Below The Surface

Verve|October - November 2019

Below The Surface
Five years after learning how to swim, Sukhada Tatke finally tests the waters outdoors and contemplates the existential uncertainties of nature while floating in the rippling Schlachtensee in Berlin
Sukhada Tatke

I wobbled as I placed one foot after the other upon pebbles, weeds and variegated aquatic life. My body shrank while I moved further in the cold water. The sun smiled from the clear sky onto a huddle of surrounding trees. I took a deep breath, held it in and dunked my head in the water, prodded my feet up, stretched my arms and nudged my limbs to do their job.

I had done it. I was swimming in a lake. Until I was not.

Anyone who’s had underwater realisations knows how swiftly the interlopers crowd the brain. It occurred to me in quick succession that: regrettably, freestyle was the only stroke I had ever learnt, that I had been an absolute idiot to have not packed my swimming goggles with my bathing suit, and that in the absence of said goggles, plunging my head below the surface, as I was lamentably now doing in order to glide through the water, was nothing but a ludicrous idea. Eyes closed, lungs outperforming the rest of my body, I decided to pull that stupid head out and orient myself.

Thrusting my chest forward to return to an upright position, I careened dizzily. In what I thought was a sharp, winning move, I had another epiphany: a few seconds can yank away the ground from beneath your feet. I panicked and my eyes stung, but I kept them peeled to the front, head out like a dog. Flailing my arms and legs, the very antithesis of poise and grace, I finally emerged standing, my hair a fervid tangle over the face.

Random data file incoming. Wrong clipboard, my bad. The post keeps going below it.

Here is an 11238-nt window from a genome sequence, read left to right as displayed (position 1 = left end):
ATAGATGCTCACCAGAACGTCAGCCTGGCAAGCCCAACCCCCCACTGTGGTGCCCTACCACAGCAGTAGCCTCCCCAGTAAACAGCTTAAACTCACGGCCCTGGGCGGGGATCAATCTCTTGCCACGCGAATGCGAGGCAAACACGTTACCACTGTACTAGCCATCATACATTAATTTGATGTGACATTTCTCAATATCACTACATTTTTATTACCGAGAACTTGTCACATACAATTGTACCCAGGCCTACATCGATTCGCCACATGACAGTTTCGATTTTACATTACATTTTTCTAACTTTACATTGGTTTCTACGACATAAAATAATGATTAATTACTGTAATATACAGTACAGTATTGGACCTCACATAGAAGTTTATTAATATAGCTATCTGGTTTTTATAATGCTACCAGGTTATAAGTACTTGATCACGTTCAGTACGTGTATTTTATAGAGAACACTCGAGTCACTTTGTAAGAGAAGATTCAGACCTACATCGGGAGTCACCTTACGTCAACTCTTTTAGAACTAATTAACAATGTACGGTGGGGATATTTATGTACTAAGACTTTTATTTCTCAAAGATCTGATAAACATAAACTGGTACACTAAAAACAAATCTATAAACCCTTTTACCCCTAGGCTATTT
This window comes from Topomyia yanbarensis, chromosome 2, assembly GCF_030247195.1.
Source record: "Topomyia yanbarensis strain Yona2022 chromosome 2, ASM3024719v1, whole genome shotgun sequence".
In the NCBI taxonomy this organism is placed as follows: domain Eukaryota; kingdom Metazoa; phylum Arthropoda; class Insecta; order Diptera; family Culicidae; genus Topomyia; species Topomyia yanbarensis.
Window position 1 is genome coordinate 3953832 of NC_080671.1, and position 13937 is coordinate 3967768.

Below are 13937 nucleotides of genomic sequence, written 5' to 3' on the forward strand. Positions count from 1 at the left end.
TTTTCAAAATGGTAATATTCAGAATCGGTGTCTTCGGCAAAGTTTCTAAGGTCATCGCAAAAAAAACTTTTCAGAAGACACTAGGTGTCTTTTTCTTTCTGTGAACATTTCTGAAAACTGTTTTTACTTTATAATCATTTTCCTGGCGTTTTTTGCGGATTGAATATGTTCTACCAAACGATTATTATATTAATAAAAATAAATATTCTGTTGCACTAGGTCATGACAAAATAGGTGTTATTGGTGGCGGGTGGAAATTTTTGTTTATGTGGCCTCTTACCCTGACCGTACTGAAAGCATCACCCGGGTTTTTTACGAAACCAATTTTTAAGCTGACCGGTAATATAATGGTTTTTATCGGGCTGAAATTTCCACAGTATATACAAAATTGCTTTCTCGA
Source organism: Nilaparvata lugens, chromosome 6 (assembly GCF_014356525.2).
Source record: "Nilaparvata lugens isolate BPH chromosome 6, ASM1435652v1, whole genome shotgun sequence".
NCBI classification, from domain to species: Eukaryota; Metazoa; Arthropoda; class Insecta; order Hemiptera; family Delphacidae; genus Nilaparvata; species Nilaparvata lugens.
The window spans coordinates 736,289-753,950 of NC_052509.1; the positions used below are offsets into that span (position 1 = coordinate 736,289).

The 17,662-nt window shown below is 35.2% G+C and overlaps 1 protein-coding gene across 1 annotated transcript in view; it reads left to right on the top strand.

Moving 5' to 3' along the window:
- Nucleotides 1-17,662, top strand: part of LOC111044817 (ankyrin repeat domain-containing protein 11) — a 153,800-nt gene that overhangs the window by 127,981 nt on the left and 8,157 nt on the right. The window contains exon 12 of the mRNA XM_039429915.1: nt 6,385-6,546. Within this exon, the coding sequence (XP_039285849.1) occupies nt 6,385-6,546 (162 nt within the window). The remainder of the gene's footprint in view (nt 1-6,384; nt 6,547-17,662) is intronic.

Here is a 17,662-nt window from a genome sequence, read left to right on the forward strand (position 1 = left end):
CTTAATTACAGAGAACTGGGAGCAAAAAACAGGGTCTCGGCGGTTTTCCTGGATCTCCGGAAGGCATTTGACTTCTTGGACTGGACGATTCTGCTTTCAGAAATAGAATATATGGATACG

The laughable zeal of a rookie.

It was June. The heatwave in Europe was still a few days away, but it had already begun to singe. My friend, with whom I was staying in Berlin, had suggested we go to the Schlachtensee to cool off. “It’s my favourite lake,” she said as though I needed convincing. “It’s beautiful.”

Ever since I learnt to swim five years ago, it had been a dream to go wild swimming. The sea had never inspired such an ambition. Its unknowable vastness, its magnificence when the rough water roars at the shore have always struck terror in me. Too much beauty is a terrifying thing. Stare at the sea long enough, and it’s sure to lob at you the carefully hidden wreckage of your mind.

While there was plenty of sea in Mumbai where I grew up, the subtle and intimate beauty of lakes and rivers was an indulgence I basked in only on television or in books. I first saw real people in real lakes and rivers at the age of 26 during a trip to Germany. How I longed to splash around with the confidence that carried the bathers like invisible floats.


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October - November 2019